Absolutely you can! Depending on the application, it may not be very scalable, so just watch out for some things.
Due to Fauna’s transactional and serialization guarantees you will get problems if many requests to write the same document happen at the same time. That is, those requests will time out because they cannot happen simultaneously.
If there is not a large enough user base to cause race conditions for write operations, then your approach will work fine. Or for example, there may be many MANY users, but the audience for any given message is small.
On the other hand, imagine a message with a lot of viewers, and they all want to “react” at the about the same time. That could queue up dozens or hundreds or thousands or requests to write the same document. Most of those requests will fail.
Alternative using separate collection
I hope the above answered your original question. If you want to keep discussing alternate ways to managing reactions then maybe a new forum topic would be a good place to do that. I’ll say this, though:
Consider the Fwitter (Twitter + Fauna) as an example. It’s pretty dense… but I want to focus in on one thing.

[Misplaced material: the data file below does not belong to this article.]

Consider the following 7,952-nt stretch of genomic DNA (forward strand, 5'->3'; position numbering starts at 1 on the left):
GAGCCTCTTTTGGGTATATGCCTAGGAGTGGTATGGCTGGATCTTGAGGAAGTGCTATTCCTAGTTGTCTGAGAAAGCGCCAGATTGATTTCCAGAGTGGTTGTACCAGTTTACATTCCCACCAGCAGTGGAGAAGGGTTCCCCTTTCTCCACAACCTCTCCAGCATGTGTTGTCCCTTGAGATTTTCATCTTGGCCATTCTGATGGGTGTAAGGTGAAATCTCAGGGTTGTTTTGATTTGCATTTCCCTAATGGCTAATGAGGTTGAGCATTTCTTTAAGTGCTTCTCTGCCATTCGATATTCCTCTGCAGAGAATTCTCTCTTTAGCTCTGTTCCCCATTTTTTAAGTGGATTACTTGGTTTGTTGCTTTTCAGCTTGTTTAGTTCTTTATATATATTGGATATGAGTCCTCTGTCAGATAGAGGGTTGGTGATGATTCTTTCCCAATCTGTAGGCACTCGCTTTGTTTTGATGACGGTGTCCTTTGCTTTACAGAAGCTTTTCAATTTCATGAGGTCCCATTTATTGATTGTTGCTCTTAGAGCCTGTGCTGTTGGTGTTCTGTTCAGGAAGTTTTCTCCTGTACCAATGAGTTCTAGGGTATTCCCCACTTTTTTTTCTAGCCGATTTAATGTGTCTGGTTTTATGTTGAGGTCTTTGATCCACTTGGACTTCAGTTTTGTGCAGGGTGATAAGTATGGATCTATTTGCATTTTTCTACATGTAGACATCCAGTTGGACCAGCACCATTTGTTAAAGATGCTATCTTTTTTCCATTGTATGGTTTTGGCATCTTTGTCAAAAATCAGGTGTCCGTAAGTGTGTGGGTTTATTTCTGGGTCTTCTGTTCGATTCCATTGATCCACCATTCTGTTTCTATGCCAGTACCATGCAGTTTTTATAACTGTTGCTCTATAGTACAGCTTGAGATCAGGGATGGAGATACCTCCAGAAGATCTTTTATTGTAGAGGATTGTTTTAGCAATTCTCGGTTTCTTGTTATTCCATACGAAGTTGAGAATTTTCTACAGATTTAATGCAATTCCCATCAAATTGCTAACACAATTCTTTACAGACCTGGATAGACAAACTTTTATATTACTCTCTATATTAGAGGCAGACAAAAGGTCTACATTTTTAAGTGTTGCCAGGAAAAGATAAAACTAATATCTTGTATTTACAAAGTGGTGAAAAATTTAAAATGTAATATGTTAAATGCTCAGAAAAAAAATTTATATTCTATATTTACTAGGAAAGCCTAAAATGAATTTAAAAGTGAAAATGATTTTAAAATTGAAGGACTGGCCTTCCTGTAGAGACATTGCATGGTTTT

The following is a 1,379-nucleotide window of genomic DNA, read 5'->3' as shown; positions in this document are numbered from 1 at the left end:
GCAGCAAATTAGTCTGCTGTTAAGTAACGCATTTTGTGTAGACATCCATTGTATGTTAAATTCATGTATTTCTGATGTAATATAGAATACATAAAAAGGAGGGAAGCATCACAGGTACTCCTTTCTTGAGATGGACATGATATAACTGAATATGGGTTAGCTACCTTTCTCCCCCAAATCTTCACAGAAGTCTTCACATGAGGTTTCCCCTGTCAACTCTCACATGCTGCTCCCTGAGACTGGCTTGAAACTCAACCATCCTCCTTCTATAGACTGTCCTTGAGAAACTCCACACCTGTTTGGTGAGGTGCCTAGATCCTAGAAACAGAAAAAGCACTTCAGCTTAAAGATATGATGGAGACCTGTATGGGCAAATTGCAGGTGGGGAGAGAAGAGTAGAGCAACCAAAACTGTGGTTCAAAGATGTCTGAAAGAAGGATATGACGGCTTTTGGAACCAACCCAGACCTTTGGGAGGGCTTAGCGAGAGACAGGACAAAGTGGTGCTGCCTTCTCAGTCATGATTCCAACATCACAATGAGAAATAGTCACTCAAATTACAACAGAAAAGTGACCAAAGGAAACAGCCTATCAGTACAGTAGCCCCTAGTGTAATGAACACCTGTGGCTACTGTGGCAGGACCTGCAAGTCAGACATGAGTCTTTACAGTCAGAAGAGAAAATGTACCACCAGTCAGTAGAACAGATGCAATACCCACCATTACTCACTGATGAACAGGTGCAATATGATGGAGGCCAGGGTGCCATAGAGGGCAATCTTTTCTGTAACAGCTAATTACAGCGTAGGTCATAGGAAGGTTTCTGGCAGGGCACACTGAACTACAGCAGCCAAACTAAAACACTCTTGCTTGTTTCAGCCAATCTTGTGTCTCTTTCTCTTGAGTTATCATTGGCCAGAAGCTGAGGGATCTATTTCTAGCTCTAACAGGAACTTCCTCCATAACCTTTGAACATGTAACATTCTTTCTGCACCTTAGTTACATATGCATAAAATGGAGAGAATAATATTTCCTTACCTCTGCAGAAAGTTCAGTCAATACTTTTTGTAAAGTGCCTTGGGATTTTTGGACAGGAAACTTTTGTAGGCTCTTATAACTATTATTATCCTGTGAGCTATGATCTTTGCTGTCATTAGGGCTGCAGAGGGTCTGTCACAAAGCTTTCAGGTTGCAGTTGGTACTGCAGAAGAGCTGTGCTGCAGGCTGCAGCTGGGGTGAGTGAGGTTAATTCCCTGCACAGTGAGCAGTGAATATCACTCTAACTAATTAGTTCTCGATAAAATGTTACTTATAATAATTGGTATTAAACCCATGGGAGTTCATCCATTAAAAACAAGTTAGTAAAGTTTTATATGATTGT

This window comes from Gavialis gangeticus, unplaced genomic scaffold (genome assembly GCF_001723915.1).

In order to track Likes, there is a separate collection (fweetstats) where each Document stores the like-status and the user that performed the action. This way, “reacting” is simply creating a document. Removing that reaction is deleting the document.
Also, as an optimization, the summary of Likes is stored in the “Fweet”. This adds a lot more complexity to the “liking” process, but helps make fetching the “feed” much more efficient. This optimization also reestablishes writing the message Document for each reaction, which still has the same problem. But at least the operation is down to incrementing and decrementing a field, which is much less complex than manipulating an unbounded array.